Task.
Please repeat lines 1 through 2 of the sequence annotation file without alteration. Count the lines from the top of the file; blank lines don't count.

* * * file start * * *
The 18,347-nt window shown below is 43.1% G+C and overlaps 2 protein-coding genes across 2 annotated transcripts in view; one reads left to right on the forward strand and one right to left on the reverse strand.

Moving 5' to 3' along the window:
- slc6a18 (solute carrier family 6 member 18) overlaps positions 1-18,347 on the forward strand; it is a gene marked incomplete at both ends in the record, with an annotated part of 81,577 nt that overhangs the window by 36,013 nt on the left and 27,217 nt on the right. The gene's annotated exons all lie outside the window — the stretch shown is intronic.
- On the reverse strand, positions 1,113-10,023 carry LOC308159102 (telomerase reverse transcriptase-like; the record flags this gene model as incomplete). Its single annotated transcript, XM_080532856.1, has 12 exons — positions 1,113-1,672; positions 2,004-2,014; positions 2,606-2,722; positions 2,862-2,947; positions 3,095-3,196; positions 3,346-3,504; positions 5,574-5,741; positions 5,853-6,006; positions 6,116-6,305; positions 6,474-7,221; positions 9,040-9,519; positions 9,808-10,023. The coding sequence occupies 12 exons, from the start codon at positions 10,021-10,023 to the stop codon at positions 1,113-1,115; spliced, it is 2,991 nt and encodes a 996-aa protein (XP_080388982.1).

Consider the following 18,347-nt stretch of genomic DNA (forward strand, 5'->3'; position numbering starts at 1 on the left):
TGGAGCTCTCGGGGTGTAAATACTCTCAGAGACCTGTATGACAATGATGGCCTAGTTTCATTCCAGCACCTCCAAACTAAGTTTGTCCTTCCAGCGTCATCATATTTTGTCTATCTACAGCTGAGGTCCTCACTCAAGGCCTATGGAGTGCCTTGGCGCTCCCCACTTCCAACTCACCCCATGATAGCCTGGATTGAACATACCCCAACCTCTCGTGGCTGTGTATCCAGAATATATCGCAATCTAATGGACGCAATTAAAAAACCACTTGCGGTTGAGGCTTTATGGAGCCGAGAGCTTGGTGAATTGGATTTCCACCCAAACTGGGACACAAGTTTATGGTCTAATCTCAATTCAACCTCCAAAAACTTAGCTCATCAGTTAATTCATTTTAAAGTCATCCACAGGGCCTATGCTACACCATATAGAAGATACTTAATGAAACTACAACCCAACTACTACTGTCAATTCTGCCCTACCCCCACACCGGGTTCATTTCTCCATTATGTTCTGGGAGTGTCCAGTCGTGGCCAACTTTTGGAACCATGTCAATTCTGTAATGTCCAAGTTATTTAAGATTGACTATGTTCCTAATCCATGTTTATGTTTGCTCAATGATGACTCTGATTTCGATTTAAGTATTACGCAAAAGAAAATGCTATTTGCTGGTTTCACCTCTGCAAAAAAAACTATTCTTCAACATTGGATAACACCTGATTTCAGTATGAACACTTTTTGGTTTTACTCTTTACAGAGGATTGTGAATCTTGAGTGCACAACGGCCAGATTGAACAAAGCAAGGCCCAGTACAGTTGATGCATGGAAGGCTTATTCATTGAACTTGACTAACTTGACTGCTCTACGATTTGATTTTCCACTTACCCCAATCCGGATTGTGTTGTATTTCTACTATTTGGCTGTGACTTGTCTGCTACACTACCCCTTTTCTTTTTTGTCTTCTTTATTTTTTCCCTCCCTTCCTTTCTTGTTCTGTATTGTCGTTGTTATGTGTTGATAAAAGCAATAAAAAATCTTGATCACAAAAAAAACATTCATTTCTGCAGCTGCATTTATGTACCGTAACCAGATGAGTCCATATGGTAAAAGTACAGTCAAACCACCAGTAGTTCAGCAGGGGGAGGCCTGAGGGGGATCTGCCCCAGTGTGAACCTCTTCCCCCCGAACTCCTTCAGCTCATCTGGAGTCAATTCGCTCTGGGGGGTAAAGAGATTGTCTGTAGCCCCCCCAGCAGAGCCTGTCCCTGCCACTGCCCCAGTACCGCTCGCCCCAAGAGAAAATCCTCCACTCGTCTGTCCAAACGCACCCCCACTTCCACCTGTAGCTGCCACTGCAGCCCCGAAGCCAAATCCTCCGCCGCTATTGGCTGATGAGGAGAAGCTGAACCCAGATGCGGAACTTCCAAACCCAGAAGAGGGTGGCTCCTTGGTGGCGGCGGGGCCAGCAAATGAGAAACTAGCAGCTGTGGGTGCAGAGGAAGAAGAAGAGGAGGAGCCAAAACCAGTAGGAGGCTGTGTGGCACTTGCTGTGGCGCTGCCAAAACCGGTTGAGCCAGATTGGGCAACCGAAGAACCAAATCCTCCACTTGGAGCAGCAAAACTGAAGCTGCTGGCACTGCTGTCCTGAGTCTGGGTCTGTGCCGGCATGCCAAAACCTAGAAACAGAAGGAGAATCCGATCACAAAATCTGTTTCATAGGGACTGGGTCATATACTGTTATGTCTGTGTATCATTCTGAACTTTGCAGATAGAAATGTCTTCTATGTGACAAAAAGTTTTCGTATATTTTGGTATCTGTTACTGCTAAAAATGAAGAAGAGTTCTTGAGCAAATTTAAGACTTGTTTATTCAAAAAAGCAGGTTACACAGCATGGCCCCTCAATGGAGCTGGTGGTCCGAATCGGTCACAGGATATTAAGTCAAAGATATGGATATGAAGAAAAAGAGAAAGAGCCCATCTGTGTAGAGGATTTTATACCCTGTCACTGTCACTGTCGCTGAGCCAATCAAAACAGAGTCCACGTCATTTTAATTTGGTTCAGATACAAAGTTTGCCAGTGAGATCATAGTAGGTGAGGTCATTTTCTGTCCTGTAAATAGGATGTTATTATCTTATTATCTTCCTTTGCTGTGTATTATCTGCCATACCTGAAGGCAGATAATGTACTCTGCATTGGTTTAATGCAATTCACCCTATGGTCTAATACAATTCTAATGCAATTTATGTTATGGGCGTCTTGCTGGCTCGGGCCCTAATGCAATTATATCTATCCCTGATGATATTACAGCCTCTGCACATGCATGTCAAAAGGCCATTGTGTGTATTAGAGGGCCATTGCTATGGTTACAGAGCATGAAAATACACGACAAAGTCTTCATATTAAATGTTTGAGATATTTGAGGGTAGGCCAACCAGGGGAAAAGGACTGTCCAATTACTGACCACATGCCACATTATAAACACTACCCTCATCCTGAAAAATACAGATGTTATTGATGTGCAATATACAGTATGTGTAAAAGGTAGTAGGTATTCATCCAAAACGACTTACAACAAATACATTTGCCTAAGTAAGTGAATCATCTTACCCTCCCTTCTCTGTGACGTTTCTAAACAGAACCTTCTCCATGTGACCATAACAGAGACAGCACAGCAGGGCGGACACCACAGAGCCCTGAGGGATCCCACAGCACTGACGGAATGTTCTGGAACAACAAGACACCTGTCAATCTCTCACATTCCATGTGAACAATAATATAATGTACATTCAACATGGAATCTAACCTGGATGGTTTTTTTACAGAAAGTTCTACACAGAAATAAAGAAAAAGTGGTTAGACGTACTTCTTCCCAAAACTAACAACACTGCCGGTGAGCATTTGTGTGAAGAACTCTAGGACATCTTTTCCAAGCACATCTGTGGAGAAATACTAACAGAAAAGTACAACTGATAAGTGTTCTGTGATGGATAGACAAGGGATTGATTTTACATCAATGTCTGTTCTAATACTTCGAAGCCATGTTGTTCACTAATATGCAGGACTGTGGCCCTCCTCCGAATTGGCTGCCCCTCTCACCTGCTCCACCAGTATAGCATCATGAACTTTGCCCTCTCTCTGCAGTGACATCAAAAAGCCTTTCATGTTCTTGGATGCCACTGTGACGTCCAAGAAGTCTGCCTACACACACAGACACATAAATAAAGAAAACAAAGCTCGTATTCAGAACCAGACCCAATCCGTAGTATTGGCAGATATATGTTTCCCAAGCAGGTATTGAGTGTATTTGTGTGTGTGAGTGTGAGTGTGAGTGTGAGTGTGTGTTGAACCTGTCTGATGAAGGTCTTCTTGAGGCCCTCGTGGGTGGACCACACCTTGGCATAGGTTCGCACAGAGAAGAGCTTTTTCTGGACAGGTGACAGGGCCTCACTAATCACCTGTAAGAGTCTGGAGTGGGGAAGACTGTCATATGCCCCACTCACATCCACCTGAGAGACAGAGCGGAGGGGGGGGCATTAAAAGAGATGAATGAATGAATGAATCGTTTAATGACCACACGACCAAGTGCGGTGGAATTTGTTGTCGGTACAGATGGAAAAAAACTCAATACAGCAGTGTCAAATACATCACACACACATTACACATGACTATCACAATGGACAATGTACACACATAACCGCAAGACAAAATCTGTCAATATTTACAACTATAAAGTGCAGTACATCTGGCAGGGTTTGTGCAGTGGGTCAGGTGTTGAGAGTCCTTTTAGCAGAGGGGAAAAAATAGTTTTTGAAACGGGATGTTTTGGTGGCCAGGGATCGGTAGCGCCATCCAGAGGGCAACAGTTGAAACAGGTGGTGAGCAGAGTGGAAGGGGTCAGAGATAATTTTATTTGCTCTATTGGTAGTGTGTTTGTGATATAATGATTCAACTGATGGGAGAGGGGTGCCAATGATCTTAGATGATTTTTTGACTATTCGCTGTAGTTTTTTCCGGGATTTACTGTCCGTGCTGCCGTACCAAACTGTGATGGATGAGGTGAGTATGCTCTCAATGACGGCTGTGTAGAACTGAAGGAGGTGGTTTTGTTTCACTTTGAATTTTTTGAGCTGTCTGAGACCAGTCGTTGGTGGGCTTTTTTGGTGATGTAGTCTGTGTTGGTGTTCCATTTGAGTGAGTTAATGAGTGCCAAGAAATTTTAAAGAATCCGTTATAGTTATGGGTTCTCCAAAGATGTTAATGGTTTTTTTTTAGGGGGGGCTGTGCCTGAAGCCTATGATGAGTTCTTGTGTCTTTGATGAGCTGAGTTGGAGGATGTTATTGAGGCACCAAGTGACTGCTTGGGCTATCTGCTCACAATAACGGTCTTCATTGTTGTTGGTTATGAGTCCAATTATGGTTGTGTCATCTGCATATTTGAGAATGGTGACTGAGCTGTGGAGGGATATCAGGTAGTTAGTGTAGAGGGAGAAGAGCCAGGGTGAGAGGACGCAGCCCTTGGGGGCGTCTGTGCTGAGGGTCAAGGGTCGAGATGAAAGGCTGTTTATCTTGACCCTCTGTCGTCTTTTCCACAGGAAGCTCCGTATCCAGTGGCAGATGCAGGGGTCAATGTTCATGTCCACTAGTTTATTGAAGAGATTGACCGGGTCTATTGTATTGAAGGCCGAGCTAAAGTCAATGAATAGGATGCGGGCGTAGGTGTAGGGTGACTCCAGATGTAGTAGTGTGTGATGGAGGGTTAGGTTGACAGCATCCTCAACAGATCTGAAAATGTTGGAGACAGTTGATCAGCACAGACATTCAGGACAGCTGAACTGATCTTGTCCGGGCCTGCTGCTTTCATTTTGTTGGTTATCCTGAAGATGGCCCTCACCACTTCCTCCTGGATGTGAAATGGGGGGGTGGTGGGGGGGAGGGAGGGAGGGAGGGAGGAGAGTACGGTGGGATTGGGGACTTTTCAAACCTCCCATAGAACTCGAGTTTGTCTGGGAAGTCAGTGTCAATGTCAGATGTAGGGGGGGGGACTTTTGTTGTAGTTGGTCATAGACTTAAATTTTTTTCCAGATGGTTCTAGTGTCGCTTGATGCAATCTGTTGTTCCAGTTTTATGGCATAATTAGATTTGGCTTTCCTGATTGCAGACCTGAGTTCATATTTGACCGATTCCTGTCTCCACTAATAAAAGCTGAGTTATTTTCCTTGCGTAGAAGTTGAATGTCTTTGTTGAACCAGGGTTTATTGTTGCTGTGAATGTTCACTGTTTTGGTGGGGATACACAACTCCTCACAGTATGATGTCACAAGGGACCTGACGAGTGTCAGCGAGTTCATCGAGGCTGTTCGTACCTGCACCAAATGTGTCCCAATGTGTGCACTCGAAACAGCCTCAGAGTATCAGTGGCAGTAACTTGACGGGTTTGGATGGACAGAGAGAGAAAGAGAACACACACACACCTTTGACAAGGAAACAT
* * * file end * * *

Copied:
The 18,347-nt window shown below is 43.1% G+C and overlaps 2 protein-coding genes across 2 annotated transcripts in view; one reads left to right on the forward strand and one right to left on the reverse strand.

Moving 5' to 3' along the window: